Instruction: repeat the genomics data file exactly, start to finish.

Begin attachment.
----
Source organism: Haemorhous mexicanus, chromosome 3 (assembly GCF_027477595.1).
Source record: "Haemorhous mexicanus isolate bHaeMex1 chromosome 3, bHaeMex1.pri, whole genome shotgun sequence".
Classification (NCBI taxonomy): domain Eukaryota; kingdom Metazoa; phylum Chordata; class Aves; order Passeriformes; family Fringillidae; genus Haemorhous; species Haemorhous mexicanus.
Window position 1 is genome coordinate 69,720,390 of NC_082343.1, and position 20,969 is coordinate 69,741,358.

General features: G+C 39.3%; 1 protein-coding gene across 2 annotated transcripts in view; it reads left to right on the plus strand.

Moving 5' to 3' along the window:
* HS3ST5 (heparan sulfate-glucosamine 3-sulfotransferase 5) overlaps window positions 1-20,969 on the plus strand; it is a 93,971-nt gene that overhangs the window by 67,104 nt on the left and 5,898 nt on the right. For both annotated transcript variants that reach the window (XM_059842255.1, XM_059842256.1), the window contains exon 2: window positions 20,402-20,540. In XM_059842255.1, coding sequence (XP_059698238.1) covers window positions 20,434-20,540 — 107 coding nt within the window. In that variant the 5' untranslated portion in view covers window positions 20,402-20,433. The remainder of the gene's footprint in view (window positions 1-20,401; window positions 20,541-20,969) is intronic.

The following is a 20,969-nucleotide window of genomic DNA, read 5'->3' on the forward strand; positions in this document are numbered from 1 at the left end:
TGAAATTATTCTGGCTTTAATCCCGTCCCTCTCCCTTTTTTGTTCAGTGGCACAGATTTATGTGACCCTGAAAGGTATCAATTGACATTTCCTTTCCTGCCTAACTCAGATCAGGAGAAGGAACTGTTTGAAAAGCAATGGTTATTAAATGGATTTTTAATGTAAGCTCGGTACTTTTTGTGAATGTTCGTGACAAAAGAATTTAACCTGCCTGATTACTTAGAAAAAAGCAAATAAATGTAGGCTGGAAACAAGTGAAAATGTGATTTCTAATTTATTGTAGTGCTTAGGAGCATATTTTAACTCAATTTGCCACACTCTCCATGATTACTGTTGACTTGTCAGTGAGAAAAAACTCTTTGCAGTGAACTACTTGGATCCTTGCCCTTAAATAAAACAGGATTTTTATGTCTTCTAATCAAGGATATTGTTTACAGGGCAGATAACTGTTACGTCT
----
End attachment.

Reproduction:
Source organism: Haemorhous mexicanus, chromosome 3 (assembly GCF_027477595.1).
Source record: "Haemorhous mexicanus isolate bHaeMex1 chromosome 3, bHaeMex1.pri, whole genome shotgun sequence".
Classification (NCBI taxonomy): domain Eukaryota; kingdom Metazoa; phylum Chordata; class Aves; order Passeriformes; family Fringillidae; genus Haemorhous; species Haemorhous mexicanus.
Window position 1 is genome coordinate 69,720,390 of NC_082343.1, and position 20,969 is coordinate 69,741,358.

General features: G+C 39.3%; 1 protein-coding gene across 2 annotated transcripts in view; it reads left to right on the plus strand.

Moving 5' to 3' along the window:
* HS3ST5 (heparan sulfate-glucosamine 3-sulfotransferase 5) overlaps window positions 1-20,969 on the plus strand; it is a 93,971-nt gene that overhangs the window by 67,104 nt on the left and 5,898 nt on the right. For both annotated transcript variants that reach the window (XM_059842255.1, XM_059842256.1), the window contains exon 2: window positions 20,402-20,540. In XM_059842255.1, coding sequence (XP_059698238.1) covers window positions 20,434-20,540 — 107 coding nt within the window. In that variant the 5' untranslated portion in view covers window positions 20,402-20,433. The remainder of the gene's footprint in view (window positions 1-20,401; window positions 20,541-20,969) is intronic.

The following is a 20,969-nucleotide window of genomic DNA, read 5'->3' on the forward strand; positions in this document are numbered from 1 at the left end:
TGAAATTATTCTGGCTTTAATCCCGTCCCTCTCCCTTTTTTGTTCAGTGGCACAGATTTATGTGACCCTGAAAGGTATCAATTGACATTTCCTTTCCTGCCTAACTCAGATCAGGAGAAGGAACTGTTTGAAAAGCAATGGTTATTAAATGGATTTTTAATGTAAGCTCGGTACTTTTTGTGAATGTTCGTGACAAAAGAATTTAACCTGCCTGATTACTTAGAAAAAAGCAAATAAATGTAGGCTGGAAACAAGTGAAAATGTGATTTCTAATTTATTGTAGTGCTTAGGAGCATATTTTAACTCAATTTGCCACACTCTCCATGATTACTGTTGACTTGTCAGTGAGAAAAAACTCTTTGCAGTGAACTACTTGGATCCTTGCCCTTAAATAAAACAGGATTTTTATGTCTTCTAATCAAGGATATTGTTTACAGGGCAGATAACTGTTACGTCT